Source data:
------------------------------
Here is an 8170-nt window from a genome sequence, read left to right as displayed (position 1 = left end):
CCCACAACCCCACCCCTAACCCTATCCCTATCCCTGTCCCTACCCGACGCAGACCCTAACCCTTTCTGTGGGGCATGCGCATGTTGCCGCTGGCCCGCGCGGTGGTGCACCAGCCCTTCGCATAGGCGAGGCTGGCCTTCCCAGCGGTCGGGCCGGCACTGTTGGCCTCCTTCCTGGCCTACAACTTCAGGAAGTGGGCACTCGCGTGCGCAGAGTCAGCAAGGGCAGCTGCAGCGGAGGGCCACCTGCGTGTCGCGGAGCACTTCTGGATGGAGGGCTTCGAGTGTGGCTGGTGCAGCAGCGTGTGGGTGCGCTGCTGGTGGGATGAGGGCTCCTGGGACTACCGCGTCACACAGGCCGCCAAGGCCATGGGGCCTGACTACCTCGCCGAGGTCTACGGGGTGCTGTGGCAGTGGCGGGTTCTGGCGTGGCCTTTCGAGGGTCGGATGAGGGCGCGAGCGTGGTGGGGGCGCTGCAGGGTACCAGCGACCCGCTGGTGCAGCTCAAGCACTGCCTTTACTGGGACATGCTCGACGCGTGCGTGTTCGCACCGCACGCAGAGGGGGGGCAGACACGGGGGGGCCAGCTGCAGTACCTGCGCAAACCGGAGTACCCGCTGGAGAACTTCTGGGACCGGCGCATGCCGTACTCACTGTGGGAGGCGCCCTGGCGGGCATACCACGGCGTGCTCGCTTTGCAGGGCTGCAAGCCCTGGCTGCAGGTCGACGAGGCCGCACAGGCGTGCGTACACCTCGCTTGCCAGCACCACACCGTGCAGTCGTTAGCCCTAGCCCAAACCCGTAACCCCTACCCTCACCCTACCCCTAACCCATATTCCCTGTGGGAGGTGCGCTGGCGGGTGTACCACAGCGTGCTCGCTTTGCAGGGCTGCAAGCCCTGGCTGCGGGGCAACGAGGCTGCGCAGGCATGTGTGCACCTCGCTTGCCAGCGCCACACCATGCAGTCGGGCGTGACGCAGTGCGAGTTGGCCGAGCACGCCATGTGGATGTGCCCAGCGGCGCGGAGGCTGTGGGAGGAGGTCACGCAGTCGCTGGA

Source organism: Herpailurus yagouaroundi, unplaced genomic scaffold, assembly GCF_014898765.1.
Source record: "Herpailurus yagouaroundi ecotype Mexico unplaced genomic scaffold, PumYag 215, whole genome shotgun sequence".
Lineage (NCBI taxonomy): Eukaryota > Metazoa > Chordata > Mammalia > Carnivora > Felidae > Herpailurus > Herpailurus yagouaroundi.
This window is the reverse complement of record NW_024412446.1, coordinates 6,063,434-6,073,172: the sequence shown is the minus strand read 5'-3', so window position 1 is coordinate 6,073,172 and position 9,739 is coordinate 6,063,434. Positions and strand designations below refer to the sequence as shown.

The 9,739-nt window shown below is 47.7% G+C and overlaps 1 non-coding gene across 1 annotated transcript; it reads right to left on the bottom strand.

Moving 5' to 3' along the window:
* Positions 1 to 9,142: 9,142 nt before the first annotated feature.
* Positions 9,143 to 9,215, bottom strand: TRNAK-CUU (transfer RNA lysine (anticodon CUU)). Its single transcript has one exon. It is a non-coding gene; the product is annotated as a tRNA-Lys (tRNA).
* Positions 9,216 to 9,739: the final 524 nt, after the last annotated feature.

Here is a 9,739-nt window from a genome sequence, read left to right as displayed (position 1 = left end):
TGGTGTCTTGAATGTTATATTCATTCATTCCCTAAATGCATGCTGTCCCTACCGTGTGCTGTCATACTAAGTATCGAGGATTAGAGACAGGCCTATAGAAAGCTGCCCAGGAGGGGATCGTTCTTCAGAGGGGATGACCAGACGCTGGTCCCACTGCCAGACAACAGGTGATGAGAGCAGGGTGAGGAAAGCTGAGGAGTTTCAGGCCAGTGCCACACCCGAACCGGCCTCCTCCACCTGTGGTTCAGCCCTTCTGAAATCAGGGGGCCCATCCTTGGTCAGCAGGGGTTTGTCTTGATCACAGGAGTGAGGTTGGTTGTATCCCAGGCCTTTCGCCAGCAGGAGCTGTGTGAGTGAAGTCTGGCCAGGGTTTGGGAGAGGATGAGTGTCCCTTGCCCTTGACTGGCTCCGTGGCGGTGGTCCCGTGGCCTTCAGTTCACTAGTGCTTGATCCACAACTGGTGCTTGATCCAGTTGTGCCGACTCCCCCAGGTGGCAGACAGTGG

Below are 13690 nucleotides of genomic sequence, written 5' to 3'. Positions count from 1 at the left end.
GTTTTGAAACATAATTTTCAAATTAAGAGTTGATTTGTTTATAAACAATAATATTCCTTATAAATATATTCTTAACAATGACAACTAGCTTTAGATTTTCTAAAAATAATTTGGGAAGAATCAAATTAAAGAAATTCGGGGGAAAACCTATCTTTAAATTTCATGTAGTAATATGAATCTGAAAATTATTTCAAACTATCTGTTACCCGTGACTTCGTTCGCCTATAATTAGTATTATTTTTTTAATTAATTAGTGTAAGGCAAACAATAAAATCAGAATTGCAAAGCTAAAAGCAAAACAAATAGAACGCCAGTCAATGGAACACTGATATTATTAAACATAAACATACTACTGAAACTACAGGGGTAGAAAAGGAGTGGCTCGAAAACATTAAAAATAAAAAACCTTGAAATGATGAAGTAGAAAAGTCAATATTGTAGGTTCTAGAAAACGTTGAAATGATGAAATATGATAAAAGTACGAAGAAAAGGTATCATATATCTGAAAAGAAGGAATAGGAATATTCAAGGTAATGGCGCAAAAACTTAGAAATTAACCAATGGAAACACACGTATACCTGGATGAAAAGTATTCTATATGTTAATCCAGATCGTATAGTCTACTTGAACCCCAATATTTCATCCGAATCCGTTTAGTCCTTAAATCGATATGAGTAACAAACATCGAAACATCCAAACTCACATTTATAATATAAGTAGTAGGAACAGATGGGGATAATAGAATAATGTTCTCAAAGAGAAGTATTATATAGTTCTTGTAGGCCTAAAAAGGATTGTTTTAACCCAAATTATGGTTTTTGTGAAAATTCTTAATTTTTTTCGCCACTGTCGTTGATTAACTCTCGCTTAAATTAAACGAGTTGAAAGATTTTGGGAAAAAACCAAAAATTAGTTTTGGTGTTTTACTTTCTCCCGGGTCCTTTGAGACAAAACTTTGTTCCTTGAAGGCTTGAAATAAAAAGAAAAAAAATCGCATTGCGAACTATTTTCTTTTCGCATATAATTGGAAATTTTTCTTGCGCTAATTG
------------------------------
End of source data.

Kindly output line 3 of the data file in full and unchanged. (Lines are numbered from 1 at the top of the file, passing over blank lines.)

Source organism: Herpailurus yagouaroundi, unplaced genomic scaffold, assembly GCF_014898765.1.